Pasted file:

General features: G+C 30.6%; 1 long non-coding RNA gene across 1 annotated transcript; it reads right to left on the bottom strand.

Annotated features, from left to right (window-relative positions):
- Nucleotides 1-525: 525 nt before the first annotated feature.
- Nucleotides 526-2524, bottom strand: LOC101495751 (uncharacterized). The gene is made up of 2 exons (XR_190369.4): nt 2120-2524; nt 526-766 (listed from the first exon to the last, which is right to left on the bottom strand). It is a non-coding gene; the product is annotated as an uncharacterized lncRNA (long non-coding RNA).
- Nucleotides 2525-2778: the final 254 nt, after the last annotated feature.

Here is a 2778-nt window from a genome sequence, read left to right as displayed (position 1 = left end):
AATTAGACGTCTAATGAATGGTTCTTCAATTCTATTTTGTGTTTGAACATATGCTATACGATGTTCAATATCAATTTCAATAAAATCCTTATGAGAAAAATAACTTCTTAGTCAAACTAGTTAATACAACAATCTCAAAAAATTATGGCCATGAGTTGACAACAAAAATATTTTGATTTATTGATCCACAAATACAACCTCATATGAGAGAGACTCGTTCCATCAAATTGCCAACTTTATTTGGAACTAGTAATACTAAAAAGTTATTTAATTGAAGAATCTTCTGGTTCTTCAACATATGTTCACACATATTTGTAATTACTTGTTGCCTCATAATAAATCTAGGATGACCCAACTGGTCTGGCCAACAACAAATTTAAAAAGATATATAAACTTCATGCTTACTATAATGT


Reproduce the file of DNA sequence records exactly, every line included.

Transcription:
General features: G+C 30.6%; 1 long non-coding RNA gene across 1 annotated transcript; it reads right to left on the bottom strand.

Annotated features, from left to right (window-relative positions):
- Nucleotides 1-525: 525 nt before the first annotated feature.
- Nucleotides 526-2524, bottom strand: LOC101495751 (uncharacterized). The gene is made up of 2 exons (XR_190369.4): nt 2120-2524; nt 526-766 (listed from the first exon to the last, which is right to left on the bottom strand). It is a non-coding gene; the product is annotated as an uncharacterized lncRNA (long non-coding RNA).
- Nucleotides 2525-2778: the final 254 nt, after the last annotated feature.

Here is a 2778-nt window from a genome sequence, read left to right as displayed (position 1 = left end):
AATTAGACGTCTAATGAATGGTTCTTCAATTCTATTTTGTGTTTGAACATATGCTATACGATGTTCAATATCAATTTCAATAAAATCCTTATGAGAAAAATAACTTCTTAGTCAAACTAGTTAATACAACAATCTCAAAAAATTATGGCCATGAGTTGACAACAAAAATATTTTGATTTATTGATCCACAAATACAACCTCATATGAGAGAGACTCGTTCCATCAAATTGCCAACTTTATTTGGAACTAGTAATACTAAAAAGTTATTTAATTGAAGAATCTTCTGGTTCTTCAACATATGTTCACACATATTTGTAATTACTTGTTGCCTCATAATAAATCTAGGATGACCCAACTGGTCTGGCCAACAACAAATTTAAAAAGATATATAAACTTCATGCTTACTATAATGT